Know What Nipple Pain Means

6 / 10 Know What Nipple Pain Means

Nipple pain is natural for a few seconds at first, as you get the hang of breastfeeding. But if it keeps going, it's may indicate breast pump issues, thrush, a nipple blister—or most likely, a bad latch. Sometimes, changing your position is enough to fix the latch and alleviate some of that discomfort. Some positions, like leaning backwards with your baby on top of you, or lying on your side with your baby next to you, are more relaxed and may come easier. Others, like the football or the cross-cradle position, might require more practice. Call your OBGYN or lactation consultant or visit the La Leche League website for more information on positions. In the meantime, nipple creams may alleviate pain by helping to retain moisture.

Look Out for Clogged Ducts

7 / 10 Look Out for Clogged Ducts

Breastmilk functions under a ‘demand and supply’ system. In other words, the more you stimulate milk production, the more milk you will produce. Of course, obstacles like clogged ducts can affect this outcome.

Clogged ducts occur for many reasons, including ineffective milk removal—which can be caused by a weak or poor latch—inconsistent feedings, or even oversupply. Although breastfeeding is less comfortable with a clogged duct, it is recommended that you keep nursing to avoid developing inflammation of the breast called mastitis. Heat application, gentle breast massages, frequent feedings and loose clothing can all help deal with clogged ducts, as can non-steroidal anti-inflammatory drugs (NSAIDs), though you should speak with your doctor before trying any new medication. After you've expressed milk, meds and cold compacts can help reduce pain. Chills, high fever, and pus or blood in milk are all signs to call your physician to discuss treatment.

Lean on Your Support System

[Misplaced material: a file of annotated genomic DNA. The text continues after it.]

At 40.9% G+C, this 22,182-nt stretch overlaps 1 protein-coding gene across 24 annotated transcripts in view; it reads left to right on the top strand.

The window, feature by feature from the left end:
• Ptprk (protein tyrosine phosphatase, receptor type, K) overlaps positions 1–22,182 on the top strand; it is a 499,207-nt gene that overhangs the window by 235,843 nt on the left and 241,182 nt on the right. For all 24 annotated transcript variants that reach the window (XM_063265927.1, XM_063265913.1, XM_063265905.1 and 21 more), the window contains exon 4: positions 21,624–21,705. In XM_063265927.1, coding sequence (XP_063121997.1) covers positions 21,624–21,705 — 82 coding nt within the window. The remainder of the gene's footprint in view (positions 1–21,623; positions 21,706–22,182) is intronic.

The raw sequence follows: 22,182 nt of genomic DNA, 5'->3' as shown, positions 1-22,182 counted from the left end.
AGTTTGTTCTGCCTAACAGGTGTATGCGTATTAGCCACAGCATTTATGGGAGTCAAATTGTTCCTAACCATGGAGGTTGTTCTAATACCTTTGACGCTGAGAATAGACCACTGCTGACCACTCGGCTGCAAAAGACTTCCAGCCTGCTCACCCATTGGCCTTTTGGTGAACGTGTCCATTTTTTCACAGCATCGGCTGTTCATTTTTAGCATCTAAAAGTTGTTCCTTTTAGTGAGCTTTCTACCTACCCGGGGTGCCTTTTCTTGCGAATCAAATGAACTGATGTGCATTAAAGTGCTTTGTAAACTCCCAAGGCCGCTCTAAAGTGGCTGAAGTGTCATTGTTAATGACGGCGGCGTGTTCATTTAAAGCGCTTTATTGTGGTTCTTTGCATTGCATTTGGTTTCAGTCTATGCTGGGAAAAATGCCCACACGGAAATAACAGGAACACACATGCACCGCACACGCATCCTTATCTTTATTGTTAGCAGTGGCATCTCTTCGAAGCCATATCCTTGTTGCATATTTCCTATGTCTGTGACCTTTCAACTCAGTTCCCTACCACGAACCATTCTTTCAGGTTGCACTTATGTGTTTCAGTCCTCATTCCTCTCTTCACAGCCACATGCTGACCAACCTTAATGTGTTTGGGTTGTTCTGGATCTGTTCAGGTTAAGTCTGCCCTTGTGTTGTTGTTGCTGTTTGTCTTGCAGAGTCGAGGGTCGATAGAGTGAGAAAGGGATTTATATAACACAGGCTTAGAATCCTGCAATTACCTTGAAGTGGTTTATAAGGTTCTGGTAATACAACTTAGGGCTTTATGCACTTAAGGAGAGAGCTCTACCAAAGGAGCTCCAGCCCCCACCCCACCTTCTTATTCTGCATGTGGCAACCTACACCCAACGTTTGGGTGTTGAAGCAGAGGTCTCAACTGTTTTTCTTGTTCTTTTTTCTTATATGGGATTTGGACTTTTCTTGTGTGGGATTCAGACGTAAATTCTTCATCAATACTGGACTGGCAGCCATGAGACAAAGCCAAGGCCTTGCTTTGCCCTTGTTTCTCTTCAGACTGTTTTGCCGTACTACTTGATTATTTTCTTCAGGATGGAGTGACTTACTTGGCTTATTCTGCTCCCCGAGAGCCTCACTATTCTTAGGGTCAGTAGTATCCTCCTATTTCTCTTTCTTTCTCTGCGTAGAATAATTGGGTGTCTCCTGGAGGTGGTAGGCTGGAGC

8 / 10 Lean on Your Support System

“It is extremely important to have a support system with any newborn, but especially with breastfeeding," says Young. She believes surrounding yourself with dedicated people will help you meet your breastfeeding goals. “I'm a firm believer that successful breastfeeding requires a team which includes medical professionals as well as a support system at home. The support system could include the new parent's mother, significant other, grandparent, friend, or coworker," she continues.

If you know a nursing mom, try these tips to help support her:

  • Ensure they have access to food. Even better, surprise them with a meal.
  • Offer to come by and help with things around the house so they can get adequate rest.
  • Avoid shaming or making jokes about breastfeeding.
Be Open to Alternatives

9 / 10 Be Open to Alternatives

If you would still like your child to experience the benefits of breastfeeding, but are having trouble with production, you have options. One of these is donor milk.

Many hospital neonatal intensive care units (NICU) have donor milk on hand for babies in need. It's often available outside of the hospital, as well, from both for-profit and non-profit organizations. “Donor milk sources range from certified centers where the milk is screened for viruses, bacteria or exposure to toxic substances to friends and family who have an oversupply,” says Young. The American Academy of Pediatrics advises against sharing milk informally—without it being screened or pasteurized—and cautions mothers not to buy it over the internet.

If your local hospital cannot direct you to milk resources, state and citywide milk banks are a great place to start. Those linked with the Human Milk Banking Association of America (HMBANA) have high standards for processing and screening.

Consider Formula—and Don't Stress Out About It

10 / 10 Consider Formula—and Don't Stress Out About It

Deciding not to breastfeed does not make someone any less of a parent. If nursing is a source of mental discomfort, there is no shame in stopping.

“Reasons for discontinuing breastfeeding are person-dependent," explains Young. "For example, working through poor latch may be enough for some women to give up whereas others may have the resources available to work through it." Job issues and health problems are other reasons some parents opt out.

And if you're undecided, not producing sufficient milk or would like to begin tapering off of breastfeeding, supplementation—using formula and breast milk at the same time—can give you the best of both worlds. Speak to your OBGYN, pediatrician or family doctor for advice on how and when to begin.